A Parent’s Guide to Motivating Fundraisers
I am lucky to work with smart people. Recently I overheard an employee talking about how she is helping her grandchild achieve diaper freedom. I was struck by the conversation and asked her to draw a comparison between potty training and motivating volunteer fundraising. She did not blink, “Yep, got it.” I give you Vickie LoBello, formerly of the American Cancer Society Relay For Life and St. Baldrick’s Foundation:
I know that a lot of millennials have become moms and dads over the past few years—16 million moms to be specific.
My daughter’s 3-year-old is going through this process. My daughter did her research and mapped out her plan and then we began together. Her plan was a combination of rewards and recognition. The rewards were food and toys. The recognition were things that the potty trainee identified would be important to him like calling family, so we could tell him we were proud and getting to "big boy" milestones that would ultimately lead to attendance at preschool.
In the end, the recognition piece was more desirable than the rewards. I began getting two to five FaceTime calls a day, wherein he would tell me his latest accomplishments. He would then wait patiently for what he wanted to hear: "I am so proud of you! You are getting to be such a big boy.
This may all sound familiar to you if you have read this blog or have met practically anyone from Turnkey for even the briefest period of time. (We tend to talk about recognition a lot!)
I know that recognition is the most impactful approach for motivating fundraisers, as I have worked in peer-to-peer fundraising for over 25 years. I should have known that this would be the key area of impact for my grandson. I just didn’t make the connection until recently.
Humans are hard wired to respond to recognition. To put it simply, our ancestors who were most sensitive to the feedback of their group were the ones who survived (try making it out on the African Savanna without a little help from your friends). The recognition my grandson received in praise is really the same thing as being recognized as part of a group.
In his recent book, "Social, Why Our Brains Are Wired to Connect" psychologist Matthew Lieberman writes, "Our brains crave the positive evaluation of others almost to an embarrassing degree. It is easy to imagine [feeling rewarded by] positive feedback from the people who matter most to us, but would social feedback from complete strangers have the same effect? Surprisingly, yes."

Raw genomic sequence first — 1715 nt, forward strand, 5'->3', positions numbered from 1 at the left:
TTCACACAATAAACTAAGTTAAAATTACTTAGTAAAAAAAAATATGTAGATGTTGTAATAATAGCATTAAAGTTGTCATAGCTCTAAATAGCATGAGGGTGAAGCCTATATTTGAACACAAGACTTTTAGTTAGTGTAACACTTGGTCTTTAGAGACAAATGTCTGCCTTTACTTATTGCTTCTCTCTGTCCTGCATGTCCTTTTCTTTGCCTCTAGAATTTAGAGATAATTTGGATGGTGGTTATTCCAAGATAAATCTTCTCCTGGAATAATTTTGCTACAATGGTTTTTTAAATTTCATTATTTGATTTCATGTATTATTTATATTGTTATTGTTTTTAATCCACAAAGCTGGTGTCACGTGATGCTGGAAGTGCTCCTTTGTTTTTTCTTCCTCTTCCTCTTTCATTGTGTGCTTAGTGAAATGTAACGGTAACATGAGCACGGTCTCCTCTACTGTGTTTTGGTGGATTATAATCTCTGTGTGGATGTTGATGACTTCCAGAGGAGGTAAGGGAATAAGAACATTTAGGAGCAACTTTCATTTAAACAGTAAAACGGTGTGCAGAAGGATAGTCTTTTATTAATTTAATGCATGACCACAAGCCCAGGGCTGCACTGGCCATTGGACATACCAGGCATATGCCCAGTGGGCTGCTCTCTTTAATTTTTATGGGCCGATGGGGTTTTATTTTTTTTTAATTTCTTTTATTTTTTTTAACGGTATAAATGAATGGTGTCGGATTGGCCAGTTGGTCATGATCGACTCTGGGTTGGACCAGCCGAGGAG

We are all born with antennae finely tuned to how others are responding to us: They recognize us. And it turns out we don’t even have to know the person for their recognition to be rewarding.
Some parents induce cooperation by offering rewards for using the toilet. While this method does work on occasion, it can be rather risky as it reinforces the child’s idea that success is related to getting a treat, rather than becoming a "big boy." I don’t say this condescendingly—we are all children at heart. Your fundraisers will respond to becoming big boys and girls without needing valuable treats.
Katrina VanHuss is the CEO of Turnkey, a U.S.-based strategy and execution firm for nonprofit fundraising campaigns. Katrina has been instilling passion in volunteer fundraisers since 1989 when she founded the company. Turnkey’s clients include most of the top thirty U.S. peer-to-peer campaigns — Susan G. Komen, the Cystic Fibrosis Foundation, the ALS Association, the Leukemia & Lymphoma Society, as well as some international organizations, like UNICEF.
Otis Fulton is a psychologist who joined Turnkey in 2013 as its consumer behavior expert. He works with clients to apply psychological principles to fundraising. He is a much-sought-after copywriter for nonprofit messaging. He has written campaigns for St. Jude’s Children’s Research Hospital, The March of Dimes, the USO and dozens of other organizations.
Now as a married couple, Katrina and Otis almost never stop talking about fundraising, volunteerism, and human decision-making – much to the chagrin of most dinner companions.
Katrina and Otis present regularly at clients’ national conferences, as well as at BBCon, NonProfit Pro P2P, Peer to Peer Forum, and others. They write a weekly column for NonProfit PRO and are the co-authors of the 2017 book, "Dollar Dash: The Behavioral Economics of Peer-to-Peer Fundraising." They live in Richmond, Virginia, USA.